Monday, October 08, 2007

The T&C 100 - #1
1. The Shawshank Redemption (1994)
And somewhere in California, Tom the Dog recoils in disgust.

(spoilers follow)

Once upon a time I fancied that I might end up a critic. That has not been the case, and at times like these, I sometimes wonder if that was for the best. Because, while I can tell you that The Shawshank Redemption is my favorite film, and while I believe it, I for the life of me couldn't really tell you why.

But, as to leave off here would be kind of a cheat after writing about 99+ films, I'll try. Let's start with the obvious. It's based on a Stephen King story. And not just any story, but the best story in what is probably his best story collection - the four-novella collection Different Seasons, the same collection that also yielded Stand By Me to the screen. It's a prison story, kind of old-fashioned, and yet it's not as if I have some noted taste for prison movies. And, as you'll have seen from the 99+ movies discussed thus far, my movie tastes tend to turn to the fantastic - fantasies, musicals, grand adventures, big action films. Shawshank is none of these. It's in many ways a throwback to the kind of quiet, immaculately constructed drama which is very little represented on my list.

And yet. And yet I return and return and return to this film, never tiring of it, as I can tire of even films I love dearly if I revisit them without a big enough break in between viewings. Not Shawshank. If I'm flipping through channels and chance upon Shawshank (which, given how often TNT ran it there for a while, was not hard to do), I can easily sit and watch, and be as engrossed (or nearly so) as I was thirteen years ago. Why?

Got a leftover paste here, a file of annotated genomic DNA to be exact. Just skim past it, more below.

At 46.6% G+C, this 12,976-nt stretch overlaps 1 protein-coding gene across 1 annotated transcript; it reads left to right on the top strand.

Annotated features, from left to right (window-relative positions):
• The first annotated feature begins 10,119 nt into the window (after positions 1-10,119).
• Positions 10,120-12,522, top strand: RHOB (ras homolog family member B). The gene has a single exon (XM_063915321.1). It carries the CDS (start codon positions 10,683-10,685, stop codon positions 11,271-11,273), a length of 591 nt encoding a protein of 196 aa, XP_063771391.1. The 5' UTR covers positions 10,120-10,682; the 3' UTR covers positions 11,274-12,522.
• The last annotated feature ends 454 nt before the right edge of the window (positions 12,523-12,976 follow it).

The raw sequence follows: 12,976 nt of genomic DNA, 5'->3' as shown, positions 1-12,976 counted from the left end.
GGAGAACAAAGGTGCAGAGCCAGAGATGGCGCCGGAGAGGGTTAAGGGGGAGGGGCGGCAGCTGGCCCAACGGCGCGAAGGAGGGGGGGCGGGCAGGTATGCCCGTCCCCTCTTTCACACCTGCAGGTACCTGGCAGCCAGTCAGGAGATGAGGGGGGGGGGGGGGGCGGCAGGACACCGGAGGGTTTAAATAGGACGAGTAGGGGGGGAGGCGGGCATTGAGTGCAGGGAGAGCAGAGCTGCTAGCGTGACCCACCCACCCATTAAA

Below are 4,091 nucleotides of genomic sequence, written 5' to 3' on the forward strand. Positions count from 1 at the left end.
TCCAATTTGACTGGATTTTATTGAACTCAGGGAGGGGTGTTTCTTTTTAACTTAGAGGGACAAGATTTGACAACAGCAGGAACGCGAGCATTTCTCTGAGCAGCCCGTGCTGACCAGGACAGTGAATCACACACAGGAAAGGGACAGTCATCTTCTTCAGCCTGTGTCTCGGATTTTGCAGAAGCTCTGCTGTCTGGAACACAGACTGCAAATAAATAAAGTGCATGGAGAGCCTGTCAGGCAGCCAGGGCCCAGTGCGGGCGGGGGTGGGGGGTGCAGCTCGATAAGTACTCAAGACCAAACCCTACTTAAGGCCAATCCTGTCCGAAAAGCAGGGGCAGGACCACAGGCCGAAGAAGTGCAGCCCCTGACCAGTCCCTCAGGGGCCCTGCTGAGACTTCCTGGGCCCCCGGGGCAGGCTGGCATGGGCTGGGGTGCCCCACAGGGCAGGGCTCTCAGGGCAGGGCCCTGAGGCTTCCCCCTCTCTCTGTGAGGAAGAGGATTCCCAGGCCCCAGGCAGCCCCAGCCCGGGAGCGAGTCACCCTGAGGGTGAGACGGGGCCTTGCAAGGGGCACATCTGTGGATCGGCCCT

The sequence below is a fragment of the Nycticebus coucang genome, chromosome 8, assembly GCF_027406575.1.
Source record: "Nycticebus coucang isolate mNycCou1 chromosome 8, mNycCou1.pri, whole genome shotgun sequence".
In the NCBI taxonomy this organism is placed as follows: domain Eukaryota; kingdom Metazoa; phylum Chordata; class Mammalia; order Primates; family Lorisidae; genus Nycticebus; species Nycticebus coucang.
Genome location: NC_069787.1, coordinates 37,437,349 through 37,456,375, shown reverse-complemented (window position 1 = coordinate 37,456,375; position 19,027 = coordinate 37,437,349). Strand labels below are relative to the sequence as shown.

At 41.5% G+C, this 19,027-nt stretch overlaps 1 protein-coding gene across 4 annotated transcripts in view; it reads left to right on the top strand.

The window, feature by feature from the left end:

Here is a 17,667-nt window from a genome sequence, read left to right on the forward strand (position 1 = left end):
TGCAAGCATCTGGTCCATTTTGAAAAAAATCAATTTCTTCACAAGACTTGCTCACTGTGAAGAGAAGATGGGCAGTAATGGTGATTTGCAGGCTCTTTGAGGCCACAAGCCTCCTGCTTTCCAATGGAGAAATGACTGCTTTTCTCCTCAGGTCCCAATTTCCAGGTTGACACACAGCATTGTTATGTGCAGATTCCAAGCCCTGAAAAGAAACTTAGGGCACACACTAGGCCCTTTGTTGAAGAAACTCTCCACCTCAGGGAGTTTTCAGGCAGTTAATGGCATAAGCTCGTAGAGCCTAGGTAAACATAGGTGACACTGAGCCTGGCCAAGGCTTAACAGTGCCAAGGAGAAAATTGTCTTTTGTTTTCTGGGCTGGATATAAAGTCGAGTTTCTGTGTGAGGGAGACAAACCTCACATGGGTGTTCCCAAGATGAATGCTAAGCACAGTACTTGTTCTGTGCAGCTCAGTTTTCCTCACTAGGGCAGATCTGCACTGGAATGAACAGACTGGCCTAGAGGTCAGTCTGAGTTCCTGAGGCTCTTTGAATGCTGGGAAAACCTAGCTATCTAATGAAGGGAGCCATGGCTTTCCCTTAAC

The story is the biggest reason, I think that's clear. Part of it is just the elegant way king's story unfolds. How we meet this man, unsure of whether or not he committed the crime he is accused for, and slowly come to like him. How what starts as a fairly "plotty" film, about a murder and a trial and an incarceration, seems to become a fairly lightly plotted character study. And how at the end, the gears of the plot start ramming home the surprises and revelations. How that moment of catharsis, of triumphant victory, the film gives us is completely earned, and how it is not allowed to erase the hardships we've seen. And how the sappy ending works so beautifully - again, because it is earned and fair.

Morgan Freeman and Tim Robbins are another big reason. It is this film that made me fall in love with Freeman as an actor, and Roger Ebert (in, I believe, his original review) got it exactly right - it's the way he uses stillness and quiet that makes his work so effective here. Something we can easily forget in thinking back, but that Freeman makes real for us as we watch is the notion that Red came by his prison sentence fair and square. We meet a basically good Red, but the qualities that allowed him to kill his wife are still there in subdued form, and Freeman lets them breathe. And Tim Robbins has never been better, using his tall, lanky frame to wonderfully ironic effect, giving us a hunched, almost mousy Andy who hides his sharp anger well.